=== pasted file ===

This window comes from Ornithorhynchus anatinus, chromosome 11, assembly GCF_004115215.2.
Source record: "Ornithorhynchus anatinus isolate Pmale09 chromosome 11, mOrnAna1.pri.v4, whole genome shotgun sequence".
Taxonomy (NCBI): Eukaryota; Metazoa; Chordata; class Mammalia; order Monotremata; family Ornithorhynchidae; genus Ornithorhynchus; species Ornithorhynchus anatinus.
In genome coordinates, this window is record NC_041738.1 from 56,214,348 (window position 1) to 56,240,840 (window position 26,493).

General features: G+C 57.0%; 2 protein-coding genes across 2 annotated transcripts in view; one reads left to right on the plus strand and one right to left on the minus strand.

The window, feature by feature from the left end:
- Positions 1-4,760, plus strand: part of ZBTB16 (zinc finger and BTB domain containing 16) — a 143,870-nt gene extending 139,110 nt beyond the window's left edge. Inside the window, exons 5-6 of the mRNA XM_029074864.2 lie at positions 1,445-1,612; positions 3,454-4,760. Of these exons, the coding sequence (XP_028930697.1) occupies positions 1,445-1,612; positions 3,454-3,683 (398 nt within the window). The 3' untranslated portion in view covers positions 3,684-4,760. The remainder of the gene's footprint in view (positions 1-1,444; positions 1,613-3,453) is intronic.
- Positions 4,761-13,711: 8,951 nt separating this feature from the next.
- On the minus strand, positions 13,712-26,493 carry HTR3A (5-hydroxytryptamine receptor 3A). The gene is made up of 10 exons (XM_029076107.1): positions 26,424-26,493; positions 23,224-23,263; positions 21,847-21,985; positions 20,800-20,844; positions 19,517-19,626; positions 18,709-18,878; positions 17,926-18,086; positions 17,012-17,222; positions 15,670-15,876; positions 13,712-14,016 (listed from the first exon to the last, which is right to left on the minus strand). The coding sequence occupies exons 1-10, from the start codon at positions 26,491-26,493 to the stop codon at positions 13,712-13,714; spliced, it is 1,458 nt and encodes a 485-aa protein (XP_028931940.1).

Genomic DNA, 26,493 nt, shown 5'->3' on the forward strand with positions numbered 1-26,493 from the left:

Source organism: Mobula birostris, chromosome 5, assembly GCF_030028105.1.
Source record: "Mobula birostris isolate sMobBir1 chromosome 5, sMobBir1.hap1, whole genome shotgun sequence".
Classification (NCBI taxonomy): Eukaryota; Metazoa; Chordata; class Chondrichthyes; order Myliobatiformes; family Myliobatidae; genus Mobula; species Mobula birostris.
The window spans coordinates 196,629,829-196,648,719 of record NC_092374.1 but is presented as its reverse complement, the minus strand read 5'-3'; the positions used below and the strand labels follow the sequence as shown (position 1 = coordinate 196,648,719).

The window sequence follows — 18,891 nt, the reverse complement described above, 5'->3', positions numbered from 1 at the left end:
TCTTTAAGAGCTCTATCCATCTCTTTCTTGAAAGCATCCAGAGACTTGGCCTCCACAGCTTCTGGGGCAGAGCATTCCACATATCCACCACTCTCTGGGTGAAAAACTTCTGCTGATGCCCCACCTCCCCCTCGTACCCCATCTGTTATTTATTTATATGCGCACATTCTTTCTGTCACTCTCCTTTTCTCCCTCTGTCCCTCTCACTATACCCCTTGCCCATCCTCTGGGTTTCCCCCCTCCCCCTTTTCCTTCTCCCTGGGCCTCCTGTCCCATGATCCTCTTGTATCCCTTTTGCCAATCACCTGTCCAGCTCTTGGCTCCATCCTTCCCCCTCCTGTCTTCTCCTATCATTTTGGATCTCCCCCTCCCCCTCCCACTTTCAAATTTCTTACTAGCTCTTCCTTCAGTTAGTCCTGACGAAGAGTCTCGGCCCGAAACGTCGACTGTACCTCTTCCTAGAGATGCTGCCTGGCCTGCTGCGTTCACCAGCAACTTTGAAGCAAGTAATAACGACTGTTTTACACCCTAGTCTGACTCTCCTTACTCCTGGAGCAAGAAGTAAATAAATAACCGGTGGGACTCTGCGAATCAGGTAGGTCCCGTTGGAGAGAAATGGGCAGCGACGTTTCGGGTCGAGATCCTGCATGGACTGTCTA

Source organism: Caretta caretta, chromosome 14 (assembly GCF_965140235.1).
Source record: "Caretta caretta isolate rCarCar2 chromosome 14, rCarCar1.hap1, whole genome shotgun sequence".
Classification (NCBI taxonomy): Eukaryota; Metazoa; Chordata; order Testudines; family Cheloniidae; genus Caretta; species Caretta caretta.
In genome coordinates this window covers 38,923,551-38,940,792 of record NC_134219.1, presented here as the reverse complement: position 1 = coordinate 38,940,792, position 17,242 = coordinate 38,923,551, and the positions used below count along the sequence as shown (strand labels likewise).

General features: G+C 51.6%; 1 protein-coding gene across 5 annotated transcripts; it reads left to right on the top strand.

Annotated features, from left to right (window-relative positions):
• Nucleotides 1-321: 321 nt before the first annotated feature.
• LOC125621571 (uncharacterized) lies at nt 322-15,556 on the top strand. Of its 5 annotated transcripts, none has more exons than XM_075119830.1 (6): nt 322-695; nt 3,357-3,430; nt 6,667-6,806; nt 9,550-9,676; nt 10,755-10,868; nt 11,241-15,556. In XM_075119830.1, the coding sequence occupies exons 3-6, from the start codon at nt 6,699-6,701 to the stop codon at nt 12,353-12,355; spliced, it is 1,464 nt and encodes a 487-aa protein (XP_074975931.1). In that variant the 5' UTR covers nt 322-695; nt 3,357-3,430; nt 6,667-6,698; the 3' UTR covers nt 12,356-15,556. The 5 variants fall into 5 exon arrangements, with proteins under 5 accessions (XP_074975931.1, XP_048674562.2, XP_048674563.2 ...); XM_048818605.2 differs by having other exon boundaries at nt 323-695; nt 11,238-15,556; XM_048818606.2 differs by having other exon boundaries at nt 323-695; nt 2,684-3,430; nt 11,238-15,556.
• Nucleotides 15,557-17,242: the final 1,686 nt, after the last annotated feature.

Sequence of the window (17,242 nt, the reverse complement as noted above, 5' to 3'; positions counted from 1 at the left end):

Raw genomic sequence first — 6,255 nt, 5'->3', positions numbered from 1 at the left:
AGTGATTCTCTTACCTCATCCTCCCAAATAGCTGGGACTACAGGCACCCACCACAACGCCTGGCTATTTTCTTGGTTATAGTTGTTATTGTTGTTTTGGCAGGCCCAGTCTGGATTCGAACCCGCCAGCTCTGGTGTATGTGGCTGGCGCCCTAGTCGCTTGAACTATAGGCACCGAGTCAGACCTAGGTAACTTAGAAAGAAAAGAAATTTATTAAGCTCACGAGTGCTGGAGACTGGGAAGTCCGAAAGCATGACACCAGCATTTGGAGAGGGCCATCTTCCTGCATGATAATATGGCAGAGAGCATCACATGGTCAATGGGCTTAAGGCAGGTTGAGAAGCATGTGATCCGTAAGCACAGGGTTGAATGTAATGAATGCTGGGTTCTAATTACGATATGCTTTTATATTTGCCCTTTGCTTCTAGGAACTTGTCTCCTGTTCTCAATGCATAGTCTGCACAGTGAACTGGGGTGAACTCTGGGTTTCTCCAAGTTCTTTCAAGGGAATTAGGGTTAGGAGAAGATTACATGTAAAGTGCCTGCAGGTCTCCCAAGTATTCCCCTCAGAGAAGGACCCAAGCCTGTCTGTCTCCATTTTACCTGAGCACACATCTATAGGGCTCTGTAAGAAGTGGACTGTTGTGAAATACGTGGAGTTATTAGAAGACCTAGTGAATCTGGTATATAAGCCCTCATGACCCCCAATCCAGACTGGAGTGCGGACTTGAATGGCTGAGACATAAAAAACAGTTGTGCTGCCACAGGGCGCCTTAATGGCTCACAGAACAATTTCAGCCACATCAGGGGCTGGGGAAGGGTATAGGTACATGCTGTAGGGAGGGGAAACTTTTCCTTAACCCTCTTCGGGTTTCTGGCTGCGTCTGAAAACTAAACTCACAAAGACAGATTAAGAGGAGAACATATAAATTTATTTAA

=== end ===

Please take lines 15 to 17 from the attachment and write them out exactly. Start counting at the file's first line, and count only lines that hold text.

The window sequence follows — 18,891 nt, the reverse complement described above, 5'->3', positions numbered from 1 at the left end:
TCTTTAAGAGCTCTATCCATCTCTTTCTTGAAAGCATCCAGAGACTTGGCCTCCACAGCTTCTGGGGCAGAGCATTCCACATATCCACCACTCTCTGGGTGAAAAACTTCTGCTGATGCCCCACCTCCCCCTCGTACCCCATCTGTTATTTATTTATATGCGCACATTCTTTCTGTCACTCTCCTTTTCTCCCTCTGTCCCTCTCACTATACCCCTTGCCCATCCTCTGGGTTTCCCCCCTCCCCCTTTTCCTTCTCCCTGGGCCTCCTGTCCCATGATCCTCTTGTATCCCTTTTGCCAATCACCTGTCCAGCTCTTGGCTCCATCCTTCCCCCTCCTGTCTTCTCCTATCATTTTGGATCTCCCCCTCCCCCTCCCACTTTCAAATTTCTTACTAGCTCTTCCTTCAGTTAGTCCTGACGAAGAGTCTCGGCCCGAAACGTCGACTGTACCTCTTCCTAGAGATGCTGCCTGGCCTGCTGCGTTCACCAGCAACTTTGAAGCAAGTAATAACGACTGTTTTACACCCTAGTCTGACTCTCCTTACTCCTGGAGCAAGAAGTAAATAAATAACCGGTGGGACTCTGCGAATCAGGTAGGTCCCGTTGGAGAGAAATGGGCAGCGACGTTTCGGGTCGAGATCCTGCATGGACTGTCTA

Source organism: Caretta caretta, chromosome 14 (assembly GCF_965140235.1).